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Posts Tagged ‘watershed’

I know I’m a broken record talking about what one determined person can accomplish, but I want share another example.

At ecoRI News, Sonya Gurwitt writes about a retired Massachusetts harbormaster who made up his mind to put an end to what was polluting a cove near his home.

Horace Field, says Gurwitt, “has lived only meters from Brandt Island Cove for nearly two decades. The water’s edge is connected to Field’s backyard by a short, grassy path. …

“Field wanders through the grasses along the shoreline, untangling the occasional piece of plastic or bit of Styrofoam from vegetation. … Field pinches a a small piece of dirty Styrofoam between his fingers, examining it. This, he said, is a small reminder of the pollution that used to cover the salt marsh — Styrofoam everywhere. …

“It was during his tenure as harbormaster that he noticed more and more pieces of Styrofoam cropping up on his property and along the rest of the Mattapoisett shoreline, from small beads to large chunks.

“The source of the pollution was no mystery — Field knew that the Leisure Shores Marina used uncovered Styrofoam blocks to keep its docks afloat. These were beginning to break down, allowing pieces of foam to float away. …

“In 2005, Field wrote a letter to the Board of Selectmen. He didn’t receive a response or even an acknowledgement of its receipt. Undeterred, Field kept at it — attending town meetings and talking to various committees and boards. …

“It wasn’t until early 2013, after Field retired from the position of harbormaster, that he began to make progress. Fed up with the lack of response from the town and other government agencies, Field contacted the Buzzards Bay Coalition (BBC), a nonprofit ‘dedicated to the restoration, protection, and sustainable use and enjoyment’ of Buzzards Bay and its watershed.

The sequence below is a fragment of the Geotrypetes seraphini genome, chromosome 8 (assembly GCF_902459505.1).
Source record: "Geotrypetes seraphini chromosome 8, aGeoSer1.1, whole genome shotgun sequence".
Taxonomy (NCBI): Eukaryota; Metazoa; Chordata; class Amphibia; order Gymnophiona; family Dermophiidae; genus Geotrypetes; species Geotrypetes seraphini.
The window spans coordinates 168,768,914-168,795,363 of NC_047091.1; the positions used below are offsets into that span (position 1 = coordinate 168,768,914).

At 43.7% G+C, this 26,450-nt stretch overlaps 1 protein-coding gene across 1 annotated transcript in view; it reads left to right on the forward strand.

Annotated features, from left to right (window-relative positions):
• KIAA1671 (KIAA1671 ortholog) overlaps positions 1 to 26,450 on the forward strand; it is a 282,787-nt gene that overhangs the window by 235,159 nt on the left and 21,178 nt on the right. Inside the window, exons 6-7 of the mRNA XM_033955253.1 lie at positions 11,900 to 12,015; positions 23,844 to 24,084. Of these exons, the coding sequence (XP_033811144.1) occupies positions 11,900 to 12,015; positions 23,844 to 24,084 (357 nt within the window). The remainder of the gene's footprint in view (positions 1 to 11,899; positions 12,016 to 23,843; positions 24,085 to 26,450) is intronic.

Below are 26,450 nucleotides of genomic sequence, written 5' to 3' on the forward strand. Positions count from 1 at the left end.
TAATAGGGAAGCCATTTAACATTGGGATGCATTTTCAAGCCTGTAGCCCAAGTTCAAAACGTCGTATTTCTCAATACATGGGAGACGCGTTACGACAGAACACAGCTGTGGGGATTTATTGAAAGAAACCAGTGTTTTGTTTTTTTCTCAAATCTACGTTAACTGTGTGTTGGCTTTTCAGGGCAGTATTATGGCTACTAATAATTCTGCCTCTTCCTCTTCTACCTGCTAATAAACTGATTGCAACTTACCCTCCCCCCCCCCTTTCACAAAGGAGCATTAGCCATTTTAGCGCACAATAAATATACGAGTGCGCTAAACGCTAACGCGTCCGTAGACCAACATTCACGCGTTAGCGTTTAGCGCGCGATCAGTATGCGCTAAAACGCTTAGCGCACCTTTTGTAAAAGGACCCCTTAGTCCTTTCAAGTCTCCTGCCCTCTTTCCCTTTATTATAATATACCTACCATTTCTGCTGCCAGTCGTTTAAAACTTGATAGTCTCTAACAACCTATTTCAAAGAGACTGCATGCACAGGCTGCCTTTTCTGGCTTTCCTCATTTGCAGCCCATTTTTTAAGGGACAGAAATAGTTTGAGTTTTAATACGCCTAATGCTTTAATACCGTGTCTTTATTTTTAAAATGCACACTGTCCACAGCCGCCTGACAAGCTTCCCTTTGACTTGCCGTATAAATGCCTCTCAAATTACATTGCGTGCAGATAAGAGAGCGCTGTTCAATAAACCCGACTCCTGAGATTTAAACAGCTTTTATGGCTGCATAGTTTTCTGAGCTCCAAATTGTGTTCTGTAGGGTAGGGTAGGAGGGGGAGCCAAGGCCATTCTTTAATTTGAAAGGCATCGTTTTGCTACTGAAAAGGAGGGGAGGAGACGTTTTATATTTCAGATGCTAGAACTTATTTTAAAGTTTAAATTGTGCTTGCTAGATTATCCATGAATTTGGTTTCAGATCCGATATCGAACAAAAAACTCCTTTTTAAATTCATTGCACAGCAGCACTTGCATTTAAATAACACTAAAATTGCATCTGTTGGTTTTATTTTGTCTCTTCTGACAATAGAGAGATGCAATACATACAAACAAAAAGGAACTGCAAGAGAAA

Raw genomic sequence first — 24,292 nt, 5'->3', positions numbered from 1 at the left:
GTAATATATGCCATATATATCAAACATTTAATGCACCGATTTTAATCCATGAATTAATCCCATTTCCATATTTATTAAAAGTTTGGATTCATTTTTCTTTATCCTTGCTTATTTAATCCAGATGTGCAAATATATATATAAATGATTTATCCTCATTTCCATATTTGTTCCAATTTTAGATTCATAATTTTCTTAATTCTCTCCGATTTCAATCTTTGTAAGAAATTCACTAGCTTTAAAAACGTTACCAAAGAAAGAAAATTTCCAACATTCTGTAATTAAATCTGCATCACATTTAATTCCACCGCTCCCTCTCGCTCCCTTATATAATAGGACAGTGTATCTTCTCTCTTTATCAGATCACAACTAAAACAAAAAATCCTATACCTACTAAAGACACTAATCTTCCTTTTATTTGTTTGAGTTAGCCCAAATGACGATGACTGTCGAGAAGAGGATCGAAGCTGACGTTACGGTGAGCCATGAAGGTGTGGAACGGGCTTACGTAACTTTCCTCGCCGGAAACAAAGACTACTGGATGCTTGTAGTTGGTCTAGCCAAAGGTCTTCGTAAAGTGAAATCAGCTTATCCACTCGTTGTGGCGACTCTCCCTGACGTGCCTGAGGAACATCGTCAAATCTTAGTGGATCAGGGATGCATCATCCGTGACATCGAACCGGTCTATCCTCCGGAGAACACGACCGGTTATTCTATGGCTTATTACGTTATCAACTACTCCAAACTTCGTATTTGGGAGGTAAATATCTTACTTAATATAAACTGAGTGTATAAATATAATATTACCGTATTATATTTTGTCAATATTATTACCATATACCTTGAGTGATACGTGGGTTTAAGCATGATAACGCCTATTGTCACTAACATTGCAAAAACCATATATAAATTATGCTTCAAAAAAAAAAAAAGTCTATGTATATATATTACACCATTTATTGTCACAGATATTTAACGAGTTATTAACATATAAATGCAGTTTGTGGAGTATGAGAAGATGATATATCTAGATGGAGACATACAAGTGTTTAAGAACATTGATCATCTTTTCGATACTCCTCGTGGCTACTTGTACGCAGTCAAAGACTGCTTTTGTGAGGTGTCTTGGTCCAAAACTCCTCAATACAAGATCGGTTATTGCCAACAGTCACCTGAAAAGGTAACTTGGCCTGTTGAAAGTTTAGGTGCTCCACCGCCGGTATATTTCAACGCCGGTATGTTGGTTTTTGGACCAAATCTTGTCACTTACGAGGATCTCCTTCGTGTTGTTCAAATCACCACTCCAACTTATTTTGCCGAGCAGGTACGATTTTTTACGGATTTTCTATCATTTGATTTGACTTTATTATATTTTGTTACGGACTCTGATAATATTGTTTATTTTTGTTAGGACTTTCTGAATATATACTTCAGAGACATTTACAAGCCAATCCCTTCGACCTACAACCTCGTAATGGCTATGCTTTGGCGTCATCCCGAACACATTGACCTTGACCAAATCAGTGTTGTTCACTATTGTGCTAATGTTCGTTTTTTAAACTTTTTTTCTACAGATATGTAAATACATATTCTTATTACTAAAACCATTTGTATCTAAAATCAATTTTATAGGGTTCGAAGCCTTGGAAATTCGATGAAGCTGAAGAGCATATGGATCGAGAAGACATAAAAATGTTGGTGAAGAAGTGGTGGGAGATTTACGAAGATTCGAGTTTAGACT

“Field said the BBC took action immediately, sending a team to examine the problem. …

“With the help of the Harvard Law School’s Emmett Environmental Law and Policy Clinic, [Korrin Petersen, senior attorney for the coalition] began to research which laws the pollution might violate. Petersen said they discovered that the saltwater marsh is a protected resource under the Massachusetts Wetlands Protection Act. This meant that the Styrofoam debris altering the salt marsh was a violation of that law. …

“Field said the process taught him some important lessons.

Be persistent, and be honest. Have a cause that is bulletproof, and don’t let up on it until you get satisfactory results.

More here.

Photo: Joanna Detz/ecoRI News photos
Horace Field took it upon himself to get Brandt Island Cove in Mattapoisett, Massachusetts, cleaned up.

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Imaginative storm drains are delivering a friendly message about protecting a river to residents who might like to enjoy more recreational river activities. The effort is one of many to improve water quality in Rhode Island.

Frank Carini of EcoRI has the story. “The health of southern New England’s coastal waters and its various, and vital, watersheds is improving, but major challenges remain, most notably stormwater runoff from urbanized areas. …

“Janet Coit, director of the Rhode Island Department of Environmental Management (DEM), recently told ecoRI News that stormwater runoff is one of the greatest challenges when it comes to protecting the region’s waters.